In over a dozen years working in the field of Business Process Integration, I have seen many, many forms of lock-in. In Core-business versus business criticality I explained the misunderstanding most businesses suffer from.
Typically, the less knowledge a company has of something, the greater the lock-in - and vice versa
There are three types of lock-in:
- vendor lock-in
- third-party lock-in
- knowledge lock-in
- vendor: you're a Christian or a GOP
- third-party: you only listen to your town church or politician
- knowledge: you tell your children to always listen to your town church or politician
Vendor lock-in starts when your company decides to single out a single vendor. Microsoft, SAP, Oracle: all those are unique and irreplaceable. There are pros, but also cons to a decision like that.
- Pros: one vendor, one big deal and margin to negotiate - once. One-size-fits-all (hehe) and all your diversity will end!
- Cons: your vendor is unique and irreplaceable, and there's no vendor in the world who has a package that covers all your diversity. It's the Law of USP: if you have unique selling points, chances are slim they're covered in ready-made applications, isn't it? Only when you do boring business you can take an (any!) off-the-shelf product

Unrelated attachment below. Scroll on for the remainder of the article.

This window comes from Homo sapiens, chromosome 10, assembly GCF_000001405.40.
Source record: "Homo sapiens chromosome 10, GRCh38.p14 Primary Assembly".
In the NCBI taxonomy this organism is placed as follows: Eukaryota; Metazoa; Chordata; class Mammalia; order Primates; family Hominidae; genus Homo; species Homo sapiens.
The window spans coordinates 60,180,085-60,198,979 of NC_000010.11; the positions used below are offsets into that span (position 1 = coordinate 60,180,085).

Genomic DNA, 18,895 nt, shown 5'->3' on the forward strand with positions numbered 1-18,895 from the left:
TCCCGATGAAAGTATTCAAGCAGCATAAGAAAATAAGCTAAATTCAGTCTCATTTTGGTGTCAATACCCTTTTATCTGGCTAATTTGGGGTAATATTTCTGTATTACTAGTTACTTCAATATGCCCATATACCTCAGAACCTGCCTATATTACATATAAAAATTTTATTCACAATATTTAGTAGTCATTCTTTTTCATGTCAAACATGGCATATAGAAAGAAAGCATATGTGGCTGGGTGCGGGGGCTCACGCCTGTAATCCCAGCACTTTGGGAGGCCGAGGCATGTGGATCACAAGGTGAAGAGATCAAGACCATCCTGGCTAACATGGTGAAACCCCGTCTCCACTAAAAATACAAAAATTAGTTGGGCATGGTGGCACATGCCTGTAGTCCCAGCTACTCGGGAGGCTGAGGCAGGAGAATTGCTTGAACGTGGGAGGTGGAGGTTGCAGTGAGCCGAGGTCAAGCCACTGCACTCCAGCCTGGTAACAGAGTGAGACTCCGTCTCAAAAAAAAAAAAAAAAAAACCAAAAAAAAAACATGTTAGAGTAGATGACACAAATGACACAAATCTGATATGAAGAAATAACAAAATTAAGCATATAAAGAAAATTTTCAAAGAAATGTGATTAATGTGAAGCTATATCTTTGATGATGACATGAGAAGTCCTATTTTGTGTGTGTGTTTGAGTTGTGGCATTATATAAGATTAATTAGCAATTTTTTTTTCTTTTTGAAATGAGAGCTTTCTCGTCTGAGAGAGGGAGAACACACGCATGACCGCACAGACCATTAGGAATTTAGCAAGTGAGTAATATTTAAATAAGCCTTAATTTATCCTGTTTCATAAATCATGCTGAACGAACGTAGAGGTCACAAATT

- Pros: one third party who'll probably engage in some kind of partnership - they'll take care of all your problems, and with the large organisation behind them, be able to help you very well
- Cons: the distance increases. Chances are, you'll just be used by the third-party to educate their people on the vendor you picked - after all the contract's been negotiated, and now the money has to be made
- Pros: one third party who handles it all! Now that's perfect, isn't it? Just like taking your car to the garage - they'll fix it for you, you don't have to know anything!
- Cons: the rubber band has stretched to the max. Giving away knowledge means giving away control, but most importantly the ability to judge whether you're not being ripped off - on purpose or by accident. A situation like this will usually end with your entire locked-in operation being supported by the Last of the Mohicans - and that usually is one guy alone
Rule number two? Have your friends, whatever form they take, document their part of the deal. That's their business, so their responsibility - have them take it, and keep it
Rule number three? Get a second opinion every once in a while to keep the dogs from falling asleep - that means your own people, and your external friends
If you'd use the lock more often, you wouldn't lose the key